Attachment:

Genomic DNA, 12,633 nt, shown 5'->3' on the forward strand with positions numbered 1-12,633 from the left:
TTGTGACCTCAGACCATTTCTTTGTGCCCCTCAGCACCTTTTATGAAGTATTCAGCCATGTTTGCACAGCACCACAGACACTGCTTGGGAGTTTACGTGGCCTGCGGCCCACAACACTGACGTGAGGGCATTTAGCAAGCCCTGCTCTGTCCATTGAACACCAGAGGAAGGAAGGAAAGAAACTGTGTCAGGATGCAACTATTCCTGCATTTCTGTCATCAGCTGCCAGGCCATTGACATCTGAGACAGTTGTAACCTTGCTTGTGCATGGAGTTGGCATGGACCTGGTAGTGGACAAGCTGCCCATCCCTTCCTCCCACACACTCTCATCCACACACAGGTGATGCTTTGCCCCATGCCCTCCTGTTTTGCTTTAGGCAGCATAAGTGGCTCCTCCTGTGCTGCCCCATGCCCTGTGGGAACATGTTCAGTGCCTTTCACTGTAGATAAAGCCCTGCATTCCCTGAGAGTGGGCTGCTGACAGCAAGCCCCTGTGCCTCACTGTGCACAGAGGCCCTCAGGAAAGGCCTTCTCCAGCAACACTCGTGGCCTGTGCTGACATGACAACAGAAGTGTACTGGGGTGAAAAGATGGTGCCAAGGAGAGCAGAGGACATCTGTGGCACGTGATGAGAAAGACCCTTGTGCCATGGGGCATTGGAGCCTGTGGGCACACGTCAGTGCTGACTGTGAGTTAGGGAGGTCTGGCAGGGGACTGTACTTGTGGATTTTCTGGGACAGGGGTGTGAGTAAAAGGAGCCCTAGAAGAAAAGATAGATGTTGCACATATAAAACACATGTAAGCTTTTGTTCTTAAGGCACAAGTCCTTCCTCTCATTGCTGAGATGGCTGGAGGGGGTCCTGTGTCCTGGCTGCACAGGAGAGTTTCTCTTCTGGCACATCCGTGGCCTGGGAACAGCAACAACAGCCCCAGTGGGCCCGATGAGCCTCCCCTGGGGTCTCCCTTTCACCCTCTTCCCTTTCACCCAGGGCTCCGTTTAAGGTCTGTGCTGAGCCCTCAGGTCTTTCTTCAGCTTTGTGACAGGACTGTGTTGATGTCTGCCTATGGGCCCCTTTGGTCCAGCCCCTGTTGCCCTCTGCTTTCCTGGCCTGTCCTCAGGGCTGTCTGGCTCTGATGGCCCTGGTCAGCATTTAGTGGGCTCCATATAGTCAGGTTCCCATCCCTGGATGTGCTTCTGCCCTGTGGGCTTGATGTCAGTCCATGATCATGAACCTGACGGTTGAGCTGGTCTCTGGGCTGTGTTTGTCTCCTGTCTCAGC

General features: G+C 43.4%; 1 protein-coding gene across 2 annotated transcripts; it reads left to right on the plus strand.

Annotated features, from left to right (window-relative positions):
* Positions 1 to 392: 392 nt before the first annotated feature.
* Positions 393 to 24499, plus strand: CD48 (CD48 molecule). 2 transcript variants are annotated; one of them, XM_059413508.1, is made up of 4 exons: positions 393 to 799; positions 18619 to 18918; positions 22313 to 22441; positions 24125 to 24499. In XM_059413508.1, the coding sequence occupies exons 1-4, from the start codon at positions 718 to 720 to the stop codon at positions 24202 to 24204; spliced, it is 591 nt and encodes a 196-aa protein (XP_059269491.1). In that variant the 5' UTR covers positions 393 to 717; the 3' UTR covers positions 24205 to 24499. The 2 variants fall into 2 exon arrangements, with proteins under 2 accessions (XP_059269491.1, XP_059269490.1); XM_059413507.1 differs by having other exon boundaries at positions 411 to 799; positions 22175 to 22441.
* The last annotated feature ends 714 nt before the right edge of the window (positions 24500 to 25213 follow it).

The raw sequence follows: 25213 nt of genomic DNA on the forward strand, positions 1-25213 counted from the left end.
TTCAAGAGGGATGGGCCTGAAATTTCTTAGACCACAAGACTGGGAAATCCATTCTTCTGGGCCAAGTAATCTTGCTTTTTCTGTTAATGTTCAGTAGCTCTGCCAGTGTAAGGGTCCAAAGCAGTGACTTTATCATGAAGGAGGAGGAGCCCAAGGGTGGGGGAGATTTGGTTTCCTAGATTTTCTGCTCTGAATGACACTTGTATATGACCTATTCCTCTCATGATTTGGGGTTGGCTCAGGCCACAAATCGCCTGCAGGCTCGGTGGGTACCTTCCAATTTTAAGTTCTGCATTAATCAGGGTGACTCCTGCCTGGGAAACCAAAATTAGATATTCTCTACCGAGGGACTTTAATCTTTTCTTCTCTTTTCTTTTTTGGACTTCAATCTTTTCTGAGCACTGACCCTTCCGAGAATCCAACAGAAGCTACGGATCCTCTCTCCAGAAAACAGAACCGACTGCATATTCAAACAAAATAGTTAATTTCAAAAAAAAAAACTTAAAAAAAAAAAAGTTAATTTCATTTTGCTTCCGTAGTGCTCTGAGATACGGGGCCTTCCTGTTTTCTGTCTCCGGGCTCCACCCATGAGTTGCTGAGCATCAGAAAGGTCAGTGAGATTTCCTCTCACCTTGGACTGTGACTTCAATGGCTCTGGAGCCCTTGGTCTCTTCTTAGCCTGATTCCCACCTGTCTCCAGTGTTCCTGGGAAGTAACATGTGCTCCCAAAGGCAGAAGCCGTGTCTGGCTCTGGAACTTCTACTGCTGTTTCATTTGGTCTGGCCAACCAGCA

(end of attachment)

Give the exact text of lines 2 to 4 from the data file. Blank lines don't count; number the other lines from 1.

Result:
TTGTGACCTCAGACCATTTCTTTGTGCCCCTCAGCACCTTTTATGAAGTATTCAGCCATGTTTGCACAGCACCACAGACACTGCTTGGGAGTTTACGTGGCCTGCGGCCCACAACACTGACGTGAGGGCATTTAGCAAGCCCTGCTCTGTCCATTGAACACCAGAGGAAGGAAGGAAAGAAACTGTGTCAGGATGCAACTATTCCTGCATTTCTGTCATCAGCTGCCAGGCCATTGACATCTGAGACAGTTGTAACCTTGCTTGTGCATGGAGTTGGCATGGACCTGGTAGTGGACAAGCTGCCCATCCCTTCCTCCCACACACTCTCATCCACACACAGGTGATGCTTTGCCCCATGCCCTCCTGTTTTGCTTTAGGCAGCATAAGTGGCTCCTCCTGTGCTGCCCCATGCCCTGTGGGAACATGTTCAGTGCCTTTCACTGTAGATAAAGCCCTGCATTCCCTGAGAGTGGGCTGCTGACAGCAAGCCCCTGTGCCTCACTGTGCACAGAGGCCCTCAGGAAAGGCCTTCTCCAGCAACACTCGTGGCCTGTGCTGACATGACAACAGAAGTGTACTGGGGTGAAAAGATGGTGCCAAGGAGAGCAGAGGACATCTGTGGCACGTGATGAGAAAGACCCTTGTGCCATGGGGCATTGGAGCCTGTGGGCACACGTCAGTGCTGACTGTGAGTTAGGGAGGTCTGGCAGGGGACTGTACTTGTGGATTTTCTGGGACAGGGGTGTGAGTAAAAGGAGCCCTAGAAGAAAAGATAGATGTTGCACATATAAAACACATGTAAGCTTTTGTTCTTAAGGCACAAGTCCTTCCTCTCATTGCTGAGATGGCTGGAGGGGGTCCTGTGTCCTGGCTGCACAGGAGAGTTTCTCTTCTGGCACATCCGTGGCCTGGGAACAGCAACAACAGCCCCAGTGGGCCCGATGAGCCTCCCCTGGGGTCTCCCTTTCACCCTCTTCCCTTTCACCCAGGGCTCCGTTTAAGGTCTGTGCTGAGCCCTCAGGTCTTTCTTCAGCTTTGTGACAGGACTGTGTTGATGTCTGCCTATGGGCCCCTTTGGTCCAGCCCCTGTTGCCCTCTGCTTTCCTGGCCTGTCCTCAGGGCTGTCTGGCTCTGATGGCCCTGGTCAGCATTTAGTGGGCTCCATATAGTCAGGTTCCCATCCCTGGATGTGCTTCTGCCCTGTGGGCTTGATGTCAGTCCATGATCATGAACCTGACGGTTGAGCTGGTCTCTGGGCTGTGTTTGTCTCCTGTCTCAGC

General features: G+C 43.4%; 1 protein-coding gene across 2 annotated transcripts; it reads left to right on the plus strand.

Annotated features, from left to right (window-relative positions):